marketing tour to convince everybody its a good business idea."
I wish they would put a fraction of that money and effort into marketing HP products. There was nothing to counter that memorable "Dude, you're getting a Dell" campaign. Instead we pay to advertise a public pissing match.
A well-reasoned post -- you obviously are a clear-thinker. Apparently you understand perfectly that bigger is not better, but that bigger could be badder. I agree about the customer service piece -- at one time I dealt w/HP as a customer and the customer service was top-drawer. Flatly, I had not experienced any better prior to that, and none better since that time. This in my estimation was a huge competitive advantage to HP, AND, this was 90+% of the reason I took what was for me them a significant stock position w/HP -- a postion that much to my chagrin I am having to rethink very hard -- and I don't like having to do this!!!! ........
Dog....Mr. Deming's philosophies were a 'shallow bill of goods' from a person mired in Academia.. The Japanese? - last I looked their economy has been a mess for a decade...the Japanese? - sorry, this card has been played too many times and quite inappropriately -- the Japanese?? - don't invent, just lift and reapply -- the Japanese?
Fine....Let's never again evaluate people.. Let's just throw everybody into a sock-pile, encourage 'whatever,whenever,however' and let the resulting chaos ensue BUT everybody will 'feel good' -- what non-sense!!
I suppose you endorse pass/fail OR is it pass/pass??????
Employee benefits will be 'rationalized', i.e., taken to the lowest common denominator. If CPQ only gets 3 weeks FTO for a level of service, HP will be cut back. If HP has a higher co-pay for perscriptions, CPQ will be cut back, etc. Pay scales, expense policies, office space, everything. Remember, in the AT&T/Lucent world employees are worthless parasites best suited for extermintation.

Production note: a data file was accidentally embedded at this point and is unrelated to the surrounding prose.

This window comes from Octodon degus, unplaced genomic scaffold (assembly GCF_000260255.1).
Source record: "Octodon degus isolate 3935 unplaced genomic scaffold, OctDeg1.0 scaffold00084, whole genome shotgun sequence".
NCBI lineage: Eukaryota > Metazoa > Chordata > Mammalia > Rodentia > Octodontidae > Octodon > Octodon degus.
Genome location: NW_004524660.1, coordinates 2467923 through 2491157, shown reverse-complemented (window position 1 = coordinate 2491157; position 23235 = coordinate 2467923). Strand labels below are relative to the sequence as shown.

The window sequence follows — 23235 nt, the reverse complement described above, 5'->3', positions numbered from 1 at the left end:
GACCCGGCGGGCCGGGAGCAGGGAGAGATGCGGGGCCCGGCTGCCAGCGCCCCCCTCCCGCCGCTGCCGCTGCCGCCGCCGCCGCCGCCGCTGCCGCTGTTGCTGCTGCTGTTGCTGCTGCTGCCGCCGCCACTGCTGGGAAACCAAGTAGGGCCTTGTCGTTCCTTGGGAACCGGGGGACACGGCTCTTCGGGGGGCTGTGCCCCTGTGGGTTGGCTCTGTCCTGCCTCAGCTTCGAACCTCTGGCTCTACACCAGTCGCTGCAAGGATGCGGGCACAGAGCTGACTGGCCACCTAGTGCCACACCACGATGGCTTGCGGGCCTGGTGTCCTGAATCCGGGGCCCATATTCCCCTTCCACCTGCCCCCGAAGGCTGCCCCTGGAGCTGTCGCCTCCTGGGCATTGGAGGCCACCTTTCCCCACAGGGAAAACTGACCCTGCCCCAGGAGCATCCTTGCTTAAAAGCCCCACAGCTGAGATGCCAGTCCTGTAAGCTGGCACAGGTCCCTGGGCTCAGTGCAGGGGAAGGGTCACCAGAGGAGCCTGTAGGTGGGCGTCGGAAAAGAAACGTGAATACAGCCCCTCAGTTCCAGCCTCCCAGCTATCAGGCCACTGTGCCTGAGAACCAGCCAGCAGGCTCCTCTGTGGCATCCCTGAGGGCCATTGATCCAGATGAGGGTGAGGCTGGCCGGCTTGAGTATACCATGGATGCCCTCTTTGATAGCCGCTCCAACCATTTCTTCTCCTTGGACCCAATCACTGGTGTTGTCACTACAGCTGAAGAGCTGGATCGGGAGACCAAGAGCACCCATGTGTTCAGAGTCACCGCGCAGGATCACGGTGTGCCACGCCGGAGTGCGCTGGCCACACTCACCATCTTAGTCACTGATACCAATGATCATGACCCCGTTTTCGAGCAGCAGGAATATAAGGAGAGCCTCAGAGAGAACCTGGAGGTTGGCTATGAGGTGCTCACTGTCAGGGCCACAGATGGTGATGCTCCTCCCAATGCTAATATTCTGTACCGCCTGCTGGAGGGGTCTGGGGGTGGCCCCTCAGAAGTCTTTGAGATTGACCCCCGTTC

I think bad things will happen, and happen quickly. Once the first (or is it second or third) wave of layoffs hits, and the degree of job instability Carly will allow is realized, there will be a large exodus of talent from HP. Not just people, talent.
Billy, If you are an employee, and you are a high-performer, then you needn't worry about being affected by any human-efficienct moves taken post merger. Frankly, it is best to clean-sweep organizations of lower-performing and lower-value-added people to keep people sharp and complacency-adverse. Jack Welch advocates that 5-10% of any organization should be swept off periodically to keep efficiency and performance up. Look at the federal government, state government, ANY government -- people can't be fired, can't be 'encouraged' to shape-up etc. etc. (The true to great extent in Academia,ie, Universities.) Private corporation can still engage in keeping organizations strong and efficient by purging dead or near-dead wood -- the evolvement of these sorts of people is a fact of life -- to ignore it, villify actions aimed at ridding them or whine about it is ridiculous and can only serve to set about ultimate ruination of this country's free enterprise system as we know it. I suppose we could all go on the government lamb -- but, at some point all of the caregivers,ie, hard-working private enterprise types, would dry-up.